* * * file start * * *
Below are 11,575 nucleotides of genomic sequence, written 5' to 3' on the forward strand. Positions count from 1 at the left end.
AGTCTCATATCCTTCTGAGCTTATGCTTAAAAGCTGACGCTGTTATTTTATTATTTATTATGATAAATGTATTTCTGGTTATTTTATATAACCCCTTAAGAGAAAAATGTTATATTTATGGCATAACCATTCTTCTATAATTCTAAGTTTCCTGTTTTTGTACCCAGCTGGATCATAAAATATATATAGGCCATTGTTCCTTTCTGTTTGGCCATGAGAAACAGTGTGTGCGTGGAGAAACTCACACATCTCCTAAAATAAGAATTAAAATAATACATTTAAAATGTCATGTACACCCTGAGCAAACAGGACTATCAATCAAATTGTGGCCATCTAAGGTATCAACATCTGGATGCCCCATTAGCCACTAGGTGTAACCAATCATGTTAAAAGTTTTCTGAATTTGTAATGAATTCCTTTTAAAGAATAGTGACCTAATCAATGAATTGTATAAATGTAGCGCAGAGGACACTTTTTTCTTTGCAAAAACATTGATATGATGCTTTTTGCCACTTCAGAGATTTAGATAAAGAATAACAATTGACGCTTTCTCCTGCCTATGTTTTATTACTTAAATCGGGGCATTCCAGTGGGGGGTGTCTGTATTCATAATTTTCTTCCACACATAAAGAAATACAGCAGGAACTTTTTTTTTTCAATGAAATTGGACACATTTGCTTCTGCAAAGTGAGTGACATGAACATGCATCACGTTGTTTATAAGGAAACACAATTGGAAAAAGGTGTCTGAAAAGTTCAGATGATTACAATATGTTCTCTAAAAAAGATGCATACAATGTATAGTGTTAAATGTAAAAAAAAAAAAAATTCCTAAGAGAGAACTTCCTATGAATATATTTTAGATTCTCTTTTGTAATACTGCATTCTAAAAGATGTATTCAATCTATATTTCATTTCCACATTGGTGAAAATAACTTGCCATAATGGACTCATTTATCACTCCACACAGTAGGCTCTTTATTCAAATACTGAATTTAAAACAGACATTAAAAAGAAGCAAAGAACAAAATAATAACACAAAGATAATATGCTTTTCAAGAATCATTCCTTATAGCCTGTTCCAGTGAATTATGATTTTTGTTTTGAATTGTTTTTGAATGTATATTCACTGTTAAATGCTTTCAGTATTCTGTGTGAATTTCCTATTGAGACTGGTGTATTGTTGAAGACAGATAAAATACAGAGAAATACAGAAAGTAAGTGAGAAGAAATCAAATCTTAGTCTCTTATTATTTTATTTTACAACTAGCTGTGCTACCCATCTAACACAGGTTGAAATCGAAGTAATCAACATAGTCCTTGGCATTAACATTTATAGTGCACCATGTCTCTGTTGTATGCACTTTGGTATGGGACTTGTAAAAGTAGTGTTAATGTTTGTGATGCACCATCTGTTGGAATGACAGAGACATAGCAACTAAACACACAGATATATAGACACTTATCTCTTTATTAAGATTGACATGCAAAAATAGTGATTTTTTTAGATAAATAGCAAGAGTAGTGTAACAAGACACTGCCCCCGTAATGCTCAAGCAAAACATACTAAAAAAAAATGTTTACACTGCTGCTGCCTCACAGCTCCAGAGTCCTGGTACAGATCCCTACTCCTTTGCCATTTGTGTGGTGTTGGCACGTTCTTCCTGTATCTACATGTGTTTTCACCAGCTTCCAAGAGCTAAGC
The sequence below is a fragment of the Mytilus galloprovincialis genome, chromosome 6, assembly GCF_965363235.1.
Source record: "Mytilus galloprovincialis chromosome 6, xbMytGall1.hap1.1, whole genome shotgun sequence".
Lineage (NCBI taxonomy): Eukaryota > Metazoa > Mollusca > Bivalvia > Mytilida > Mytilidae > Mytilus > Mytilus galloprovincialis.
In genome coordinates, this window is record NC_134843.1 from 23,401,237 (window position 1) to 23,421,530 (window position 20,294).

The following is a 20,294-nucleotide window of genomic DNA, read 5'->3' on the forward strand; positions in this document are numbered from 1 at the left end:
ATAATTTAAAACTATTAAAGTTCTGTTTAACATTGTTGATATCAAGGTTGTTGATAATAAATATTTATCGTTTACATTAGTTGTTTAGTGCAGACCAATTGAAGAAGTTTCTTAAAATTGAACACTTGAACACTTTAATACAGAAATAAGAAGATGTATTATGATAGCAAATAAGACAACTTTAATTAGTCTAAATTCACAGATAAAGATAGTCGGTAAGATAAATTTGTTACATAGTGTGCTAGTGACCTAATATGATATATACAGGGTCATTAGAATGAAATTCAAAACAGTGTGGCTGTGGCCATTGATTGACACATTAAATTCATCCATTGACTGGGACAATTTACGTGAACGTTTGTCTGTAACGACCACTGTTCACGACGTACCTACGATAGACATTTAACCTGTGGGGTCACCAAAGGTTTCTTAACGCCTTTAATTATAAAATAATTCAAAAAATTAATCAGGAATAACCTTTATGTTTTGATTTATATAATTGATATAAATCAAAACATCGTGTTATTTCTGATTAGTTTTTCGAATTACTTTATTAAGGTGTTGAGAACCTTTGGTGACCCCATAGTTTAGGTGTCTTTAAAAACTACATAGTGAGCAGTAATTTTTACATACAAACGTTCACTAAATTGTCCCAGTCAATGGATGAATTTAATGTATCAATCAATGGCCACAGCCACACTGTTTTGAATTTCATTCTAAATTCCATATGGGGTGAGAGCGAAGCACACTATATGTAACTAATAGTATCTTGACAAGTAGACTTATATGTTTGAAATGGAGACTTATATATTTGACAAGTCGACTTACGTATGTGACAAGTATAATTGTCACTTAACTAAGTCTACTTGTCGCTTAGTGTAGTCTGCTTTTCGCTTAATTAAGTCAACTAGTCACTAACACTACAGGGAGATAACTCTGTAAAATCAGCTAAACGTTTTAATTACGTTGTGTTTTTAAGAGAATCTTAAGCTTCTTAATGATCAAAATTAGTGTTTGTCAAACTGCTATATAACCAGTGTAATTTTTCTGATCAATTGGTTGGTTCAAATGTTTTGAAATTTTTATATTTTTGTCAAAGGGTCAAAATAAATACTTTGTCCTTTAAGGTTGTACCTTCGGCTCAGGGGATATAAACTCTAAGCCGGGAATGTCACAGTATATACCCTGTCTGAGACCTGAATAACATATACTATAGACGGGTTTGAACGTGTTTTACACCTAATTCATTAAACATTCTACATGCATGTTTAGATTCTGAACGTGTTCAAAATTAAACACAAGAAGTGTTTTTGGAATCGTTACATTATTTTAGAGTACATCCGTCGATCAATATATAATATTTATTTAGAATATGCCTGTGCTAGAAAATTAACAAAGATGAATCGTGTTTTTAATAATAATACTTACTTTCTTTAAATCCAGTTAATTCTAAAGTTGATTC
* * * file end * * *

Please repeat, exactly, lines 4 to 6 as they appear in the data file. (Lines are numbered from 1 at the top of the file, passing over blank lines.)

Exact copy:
Source record: "Mytilus galloprovincialis chromosome 6, xbMytGall1.hap1.1, whole genome shotgun sequence".
Lineage (NCBI taxonomy): Eukaryota > Metazoa > Mollusca > Bivalvia > Mytilida > Mytilidae > Mytilus > Mytilus galloprovincialis.
In genome coordinates, this window is record NC_134843.1 from 23,401,237 (window position 1) to 23,421,530 (window position 20,294).